Parasites are opportunistic organisms that have learned to benefit from the toil of others by sapping them of their resources, sometimes in ways so covert the host doesn’t even realize they’re harboring a freeloader (you could have face mites on you right now). Other parasites are not so good at keeping their presence unknown (like the mushroom that burst out an ant's butt), triggering symptoms that can vary from the benign to life-threatening depending on their severity (if you're curious as to what it's like, you can hear the firsthand account of a scientist who volunteered to have 50 hookworms wriggle into his system).
Lice are an example of a parasite that enjoys hanging out on humans, and many of us will likely have firsthand experience after rubbing heads a little too enthusiastically during our school years. There are many different types of lice and each has its own niche. For Phthirus pubis, commonly known as pubic lice or crabs, that niche is genitals.
Crabs are tiny and so named for the fact they look a bit like the beach-going crustaceans having big claws, but here the similarities end. Dependent on blood, these lice can’t survive for long periods of time without a host but can pass from person to person. Sexual or physical contact between an infected and uninfected person is the most effective method for transportation, and while some have suggested crabs may also travel on surfaces such as towels, this is not unanimously supported. Unfortunately, crabs’ preferred habitats aren’t limited to the pubic area and if you should run face-first into lice town, they can even take up residence in your eyelashes.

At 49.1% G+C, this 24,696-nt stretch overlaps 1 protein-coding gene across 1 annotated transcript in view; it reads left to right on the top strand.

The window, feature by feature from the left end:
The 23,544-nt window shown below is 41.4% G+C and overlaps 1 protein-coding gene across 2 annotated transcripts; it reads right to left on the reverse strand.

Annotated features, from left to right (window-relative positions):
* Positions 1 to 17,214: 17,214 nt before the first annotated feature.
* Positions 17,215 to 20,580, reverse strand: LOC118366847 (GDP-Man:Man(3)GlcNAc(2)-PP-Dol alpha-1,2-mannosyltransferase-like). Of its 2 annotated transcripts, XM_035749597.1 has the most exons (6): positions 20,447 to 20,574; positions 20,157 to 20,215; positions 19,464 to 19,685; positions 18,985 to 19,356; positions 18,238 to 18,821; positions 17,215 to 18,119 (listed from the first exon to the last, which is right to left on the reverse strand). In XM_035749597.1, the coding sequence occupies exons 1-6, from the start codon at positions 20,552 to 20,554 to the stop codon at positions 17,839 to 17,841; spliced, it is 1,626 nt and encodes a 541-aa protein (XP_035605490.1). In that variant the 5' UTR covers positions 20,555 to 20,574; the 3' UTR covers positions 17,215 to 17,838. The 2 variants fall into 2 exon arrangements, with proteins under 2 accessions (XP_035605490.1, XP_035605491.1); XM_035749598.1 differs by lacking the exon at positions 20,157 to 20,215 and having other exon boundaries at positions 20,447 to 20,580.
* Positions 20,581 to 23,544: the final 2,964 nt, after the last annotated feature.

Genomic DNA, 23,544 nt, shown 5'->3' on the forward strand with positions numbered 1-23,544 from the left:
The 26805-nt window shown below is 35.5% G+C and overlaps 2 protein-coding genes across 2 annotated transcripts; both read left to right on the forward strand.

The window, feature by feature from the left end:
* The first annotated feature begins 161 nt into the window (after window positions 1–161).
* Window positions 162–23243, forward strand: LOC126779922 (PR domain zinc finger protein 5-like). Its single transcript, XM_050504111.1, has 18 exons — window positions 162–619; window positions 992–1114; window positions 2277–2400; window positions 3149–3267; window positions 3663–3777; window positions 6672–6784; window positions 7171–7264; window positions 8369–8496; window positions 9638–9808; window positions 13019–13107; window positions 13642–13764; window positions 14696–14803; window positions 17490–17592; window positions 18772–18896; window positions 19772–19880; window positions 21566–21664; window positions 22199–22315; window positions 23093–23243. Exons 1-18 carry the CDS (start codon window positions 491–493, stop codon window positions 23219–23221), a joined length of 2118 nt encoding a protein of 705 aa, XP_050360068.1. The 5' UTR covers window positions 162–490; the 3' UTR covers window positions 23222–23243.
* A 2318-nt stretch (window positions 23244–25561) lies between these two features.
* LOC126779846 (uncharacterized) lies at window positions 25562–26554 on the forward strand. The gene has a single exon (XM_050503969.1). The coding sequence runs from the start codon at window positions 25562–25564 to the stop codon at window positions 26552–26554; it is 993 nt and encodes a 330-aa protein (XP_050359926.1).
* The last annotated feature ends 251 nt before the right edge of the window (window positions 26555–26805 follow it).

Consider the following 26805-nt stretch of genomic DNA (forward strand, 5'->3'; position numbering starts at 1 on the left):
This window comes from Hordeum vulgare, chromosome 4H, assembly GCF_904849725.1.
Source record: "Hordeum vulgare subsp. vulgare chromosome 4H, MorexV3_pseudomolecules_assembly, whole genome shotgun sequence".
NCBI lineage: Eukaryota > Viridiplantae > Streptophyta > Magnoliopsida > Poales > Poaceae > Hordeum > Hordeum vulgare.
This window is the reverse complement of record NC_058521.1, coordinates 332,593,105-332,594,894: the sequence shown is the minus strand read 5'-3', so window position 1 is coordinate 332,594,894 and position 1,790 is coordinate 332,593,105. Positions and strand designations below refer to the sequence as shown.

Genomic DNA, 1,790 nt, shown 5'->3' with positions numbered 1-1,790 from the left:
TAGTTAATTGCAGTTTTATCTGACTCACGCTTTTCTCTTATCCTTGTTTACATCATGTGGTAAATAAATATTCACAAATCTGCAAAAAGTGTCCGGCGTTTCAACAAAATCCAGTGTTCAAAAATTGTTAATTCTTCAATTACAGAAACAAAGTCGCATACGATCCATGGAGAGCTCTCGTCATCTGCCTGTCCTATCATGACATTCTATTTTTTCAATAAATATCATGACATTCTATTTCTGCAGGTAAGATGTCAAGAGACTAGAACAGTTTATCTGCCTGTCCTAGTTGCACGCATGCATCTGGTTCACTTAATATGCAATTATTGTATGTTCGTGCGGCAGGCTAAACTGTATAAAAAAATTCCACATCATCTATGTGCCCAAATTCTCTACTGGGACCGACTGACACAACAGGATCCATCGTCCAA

According to a paper on NCBI, when a person’s eyelashes become parasitized by crabs in this way, it’s referred to as Phthiriasis palpebrarum (also known as phthiriasis ciliaris, or ciliary phthiriasis). The adult crabs are just 2 millimeters (0.07 inches) long making them smaller than lice commonly found in the hair. They have claws used for clinging onto hair, which is why they’re partial to the pubic area, but they can spread to other fuzzy parts of the body if their host provides suitable playgrounds.
They have quite the appetite, both in a digestive and reproductive sense, feeding around five times a day while females churn out an average of 3 eggs daily. These then hatch into crabs roughly a week later, so it’s easy to see how a single trespasser can quickly become an established colony.
Fortunately, there are several methods for removing an eyelash crab infection, one of which includes dousing the lice with Botox so that they become paralyzed and willingly slip off the lashes. However, as the best method varies depending on the patient’s particular circumstances, it’s always best to check with your regular doctor before trying any DIY removals.